There is therefore now no condemnation for those who are in Christ Jesus.  For the law of the Spirit of life has set you free in Christ Jesus from the law of sin and death. (Romans 8:1-2 ESV).

No condemnation. When you mess up, we are not condemned despite deserving condemnation. The mistakes that we make have already had their penalty paid for on the cross.

Now, to make the Bible say more than it says on the issue of eternal judgment, which is what gets people in a lot of trouble in Bible study on any subject, is dangerous. We need to just let the Bible say what it says and leave it at that. So the Bible says that some will be punished eternally. It also says that those in Jesus won't be. It states that God will look at our works when we are judged. It also says that we are saved by grace. That's it. We could then turn around and develop some crazy end times theology or afterlife experience, write a book and/or make a movie regarding the subject and make a lot of money. But that isn't the purpose of any of these the Bible teaching on the afterlife and end times. The Bible addresses those issues to encourage us to live the life that Jesus wants us to live, right here and right now.

When it comes to theses subjects, I don't want to learn a bunch of theology about end times and eternal judgment for the sake of learning theology, being educated, and feeling smart. The reason we, as followers of Jesus, learn is so that we have a solid foundation to love from. Learning is important but love is more important. We learn theology so that we can be firmly rooted when tough times come. And when those times come - because they most assuredly will - we can get right back up and continue living for and loving others for Jesus.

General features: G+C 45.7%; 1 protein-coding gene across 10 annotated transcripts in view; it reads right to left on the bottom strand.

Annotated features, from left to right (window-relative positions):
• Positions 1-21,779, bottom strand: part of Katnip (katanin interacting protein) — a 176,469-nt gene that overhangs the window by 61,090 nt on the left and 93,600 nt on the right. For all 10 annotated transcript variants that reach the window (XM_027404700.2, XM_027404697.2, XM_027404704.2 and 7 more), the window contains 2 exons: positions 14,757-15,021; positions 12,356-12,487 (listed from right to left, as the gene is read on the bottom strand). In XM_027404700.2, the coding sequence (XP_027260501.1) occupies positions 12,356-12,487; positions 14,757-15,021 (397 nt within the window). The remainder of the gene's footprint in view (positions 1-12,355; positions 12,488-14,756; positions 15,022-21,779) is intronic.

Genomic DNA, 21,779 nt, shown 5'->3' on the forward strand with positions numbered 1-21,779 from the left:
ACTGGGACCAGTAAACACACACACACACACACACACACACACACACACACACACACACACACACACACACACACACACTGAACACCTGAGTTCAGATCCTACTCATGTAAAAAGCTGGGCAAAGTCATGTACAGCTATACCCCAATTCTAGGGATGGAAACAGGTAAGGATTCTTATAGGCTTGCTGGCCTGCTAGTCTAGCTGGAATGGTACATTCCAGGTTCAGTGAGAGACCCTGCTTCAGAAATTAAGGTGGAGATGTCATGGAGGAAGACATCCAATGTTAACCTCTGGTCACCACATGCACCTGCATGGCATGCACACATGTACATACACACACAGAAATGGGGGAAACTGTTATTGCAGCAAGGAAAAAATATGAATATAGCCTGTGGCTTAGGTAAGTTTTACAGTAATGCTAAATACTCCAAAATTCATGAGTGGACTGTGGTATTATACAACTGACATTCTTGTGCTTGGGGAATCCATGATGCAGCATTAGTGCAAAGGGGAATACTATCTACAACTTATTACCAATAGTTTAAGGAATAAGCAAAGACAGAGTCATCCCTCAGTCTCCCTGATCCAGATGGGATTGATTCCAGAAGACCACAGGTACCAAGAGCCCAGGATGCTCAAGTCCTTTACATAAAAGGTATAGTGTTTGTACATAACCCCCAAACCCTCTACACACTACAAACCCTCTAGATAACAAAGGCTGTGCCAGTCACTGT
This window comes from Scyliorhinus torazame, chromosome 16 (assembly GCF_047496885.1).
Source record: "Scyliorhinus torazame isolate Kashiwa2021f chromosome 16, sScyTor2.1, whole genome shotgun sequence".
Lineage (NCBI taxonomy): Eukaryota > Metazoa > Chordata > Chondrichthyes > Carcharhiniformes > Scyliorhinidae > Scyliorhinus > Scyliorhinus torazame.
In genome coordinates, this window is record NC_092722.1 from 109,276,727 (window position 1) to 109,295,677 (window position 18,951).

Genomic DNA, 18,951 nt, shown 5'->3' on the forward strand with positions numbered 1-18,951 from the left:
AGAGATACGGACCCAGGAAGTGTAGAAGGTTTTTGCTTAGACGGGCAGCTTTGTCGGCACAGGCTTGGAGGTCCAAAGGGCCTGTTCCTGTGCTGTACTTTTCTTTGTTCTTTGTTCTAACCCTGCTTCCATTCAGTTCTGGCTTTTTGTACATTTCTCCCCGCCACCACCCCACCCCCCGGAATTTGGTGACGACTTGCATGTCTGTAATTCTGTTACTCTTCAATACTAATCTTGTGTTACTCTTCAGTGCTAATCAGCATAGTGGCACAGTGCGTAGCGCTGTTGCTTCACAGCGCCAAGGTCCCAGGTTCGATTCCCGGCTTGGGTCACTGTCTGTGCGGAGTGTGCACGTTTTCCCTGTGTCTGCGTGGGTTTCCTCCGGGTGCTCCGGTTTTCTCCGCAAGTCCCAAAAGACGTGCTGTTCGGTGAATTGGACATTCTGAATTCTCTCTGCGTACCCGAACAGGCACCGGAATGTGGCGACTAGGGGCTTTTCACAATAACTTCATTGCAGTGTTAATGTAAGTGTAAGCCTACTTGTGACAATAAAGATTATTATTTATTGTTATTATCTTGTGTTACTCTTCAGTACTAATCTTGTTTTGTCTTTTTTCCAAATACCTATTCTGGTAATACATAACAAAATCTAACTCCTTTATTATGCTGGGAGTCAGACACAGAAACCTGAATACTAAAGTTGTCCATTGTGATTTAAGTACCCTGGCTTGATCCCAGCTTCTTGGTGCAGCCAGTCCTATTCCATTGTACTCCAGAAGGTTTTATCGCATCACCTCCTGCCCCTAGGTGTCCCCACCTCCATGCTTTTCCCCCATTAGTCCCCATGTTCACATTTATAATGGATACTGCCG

With that said, we should always judge an afterlife, end times, and eternal judgment views by how they make us live now.

This is honestly why I don't like the idea of the rapture, as popularized by Left Behind. You can hold to the view of the rapture and still be a great Christian. I won't make disbelief in the raputre a test of fellowship. We don't divide over nonessentials, and one's end times view is definitely not an essential. Although developed separately, the rapture fits nicely with the false teaching in American churches regarding the health and wealth gospel. The idea then morphs into a view that insinuates a Christian won't suffer. And this isn't true. The Bible actually teaches the opposite is true. Just because we are a Christian, we will suffer. The big difference should be how we react to suffering. With the Rapture, some Christians have developed this nice, comfortable pseudo-faith where followers of Jesus will be safe from the suffering of the world and be pulled into heaven before things get really bad. Yet we shouldn't let ourselves be controlled by fear. We must prepare ourselves to be faithful even when things are going bad. Because they will. We should expect suffering. We should work on nurturing a faith that will withstand suffering.

So instead of having an escapist end times view, we should believe that we are the salt of the earth and the light of the world. We are here to stop things from getting really bad. We're here to bring love into situations of hate. We're here to bring hope into despair.

We need an end times view that reflects that, not an escapist rapture view. We need an end times view that spurs us on toward bringing God's kingdom into the here and now as much as we possibly can. This doesn't have to be full-blown post-millenialism. It can just be an inconsistent non-system developed from the key Scriptures.

What we really matters is that we live in a way that we are prepared for judgment.

Live today with the end in mind.